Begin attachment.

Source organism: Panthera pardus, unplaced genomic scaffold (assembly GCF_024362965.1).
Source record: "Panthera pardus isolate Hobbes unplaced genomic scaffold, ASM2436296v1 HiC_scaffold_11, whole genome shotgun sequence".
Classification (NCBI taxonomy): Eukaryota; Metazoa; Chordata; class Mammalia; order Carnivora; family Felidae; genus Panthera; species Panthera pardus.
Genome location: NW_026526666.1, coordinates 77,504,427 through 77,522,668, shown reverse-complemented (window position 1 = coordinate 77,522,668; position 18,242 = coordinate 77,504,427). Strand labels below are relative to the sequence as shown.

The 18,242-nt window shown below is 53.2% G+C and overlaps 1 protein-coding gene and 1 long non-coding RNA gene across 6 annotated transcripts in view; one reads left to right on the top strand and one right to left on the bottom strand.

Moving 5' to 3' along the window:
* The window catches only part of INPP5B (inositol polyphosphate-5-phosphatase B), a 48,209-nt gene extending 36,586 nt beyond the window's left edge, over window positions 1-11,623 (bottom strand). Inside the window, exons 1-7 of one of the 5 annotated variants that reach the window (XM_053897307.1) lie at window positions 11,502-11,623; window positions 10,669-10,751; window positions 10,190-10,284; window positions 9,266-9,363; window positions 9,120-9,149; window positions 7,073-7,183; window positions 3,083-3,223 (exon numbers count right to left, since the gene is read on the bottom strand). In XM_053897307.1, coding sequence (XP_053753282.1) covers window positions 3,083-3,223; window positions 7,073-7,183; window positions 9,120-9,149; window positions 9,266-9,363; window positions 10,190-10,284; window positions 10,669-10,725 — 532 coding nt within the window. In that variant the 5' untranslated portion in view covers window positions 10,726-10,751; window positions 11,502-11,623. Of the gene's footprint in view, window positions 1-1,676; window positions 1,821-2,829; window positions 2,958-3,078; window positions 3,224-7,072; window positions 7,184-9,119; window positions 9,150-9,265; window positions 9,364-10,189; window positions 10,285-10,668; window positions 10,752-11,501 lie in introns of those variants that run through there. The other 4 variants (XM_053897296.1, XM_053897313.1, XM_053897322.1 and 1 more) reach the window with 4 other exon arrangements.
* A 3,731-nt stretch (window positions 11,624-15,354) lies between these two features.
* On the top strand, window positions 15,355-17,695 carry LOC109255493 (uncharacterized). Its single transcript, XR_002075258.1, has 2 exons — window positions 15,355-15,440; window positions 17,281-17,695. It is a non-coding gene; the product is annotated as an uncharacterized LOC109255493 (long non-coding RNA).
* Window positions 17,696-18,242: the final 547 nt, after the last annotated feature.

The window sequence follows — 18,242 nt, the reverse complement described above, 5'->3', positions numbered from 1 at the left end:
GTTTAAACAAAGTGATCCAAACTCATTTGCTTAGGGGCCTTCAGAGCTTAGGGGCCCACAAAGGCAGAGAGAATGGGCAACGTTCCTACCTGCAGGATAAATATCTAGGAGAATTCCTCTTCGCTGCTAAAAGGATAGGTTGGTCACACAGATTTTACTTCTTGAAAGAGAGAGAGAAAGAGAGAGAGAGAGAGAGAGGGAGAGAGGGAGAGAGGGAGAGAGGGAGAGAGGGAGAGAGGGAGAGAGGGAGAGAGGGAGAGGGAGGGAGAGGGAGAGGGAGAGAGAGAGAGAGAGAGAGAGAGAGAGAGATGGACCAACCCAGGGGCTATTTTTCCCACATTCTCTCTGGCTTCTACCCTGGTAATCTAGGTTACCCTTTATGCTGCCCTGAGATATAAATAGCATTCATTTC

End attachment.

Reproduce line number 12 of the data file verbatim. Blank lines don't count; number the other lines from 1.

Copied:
GTTTAAACAAAGTGATCCAAACTCATTTGCTTAGGGGCCTTCAGAGCTTAGGGGCCCACAAAGGCAGAGAGAATGGGCAACGTTCCTACCTGCAGGATAAATATCTAGGAGAATTCCTCTTCGCTGCTAAAAGGATAGGTTGGTCACACAGATTTTACTTCTTGAAAGAGAGAGAGAAAGAGAGAGAGAGAGAGAGAGGGAGAGAGGGAGAGAGGGAGAGAGGGAGAGAGGGAGAGAGGGAGAGAGGGAGAGAGGGAGAGGGAGGGAGAGGGAGAGGGAGAGAGAGAGAGAGAGAGAGAGAGAGAGAGATGGACCAACCCAGGGGCTATTTTTCCCACATTCTCTCTGGCTTCTACCCTGGTAATCTAGGTTACCCTTTATGCTGCCCTGAGATATAAATAGCATTCATTTC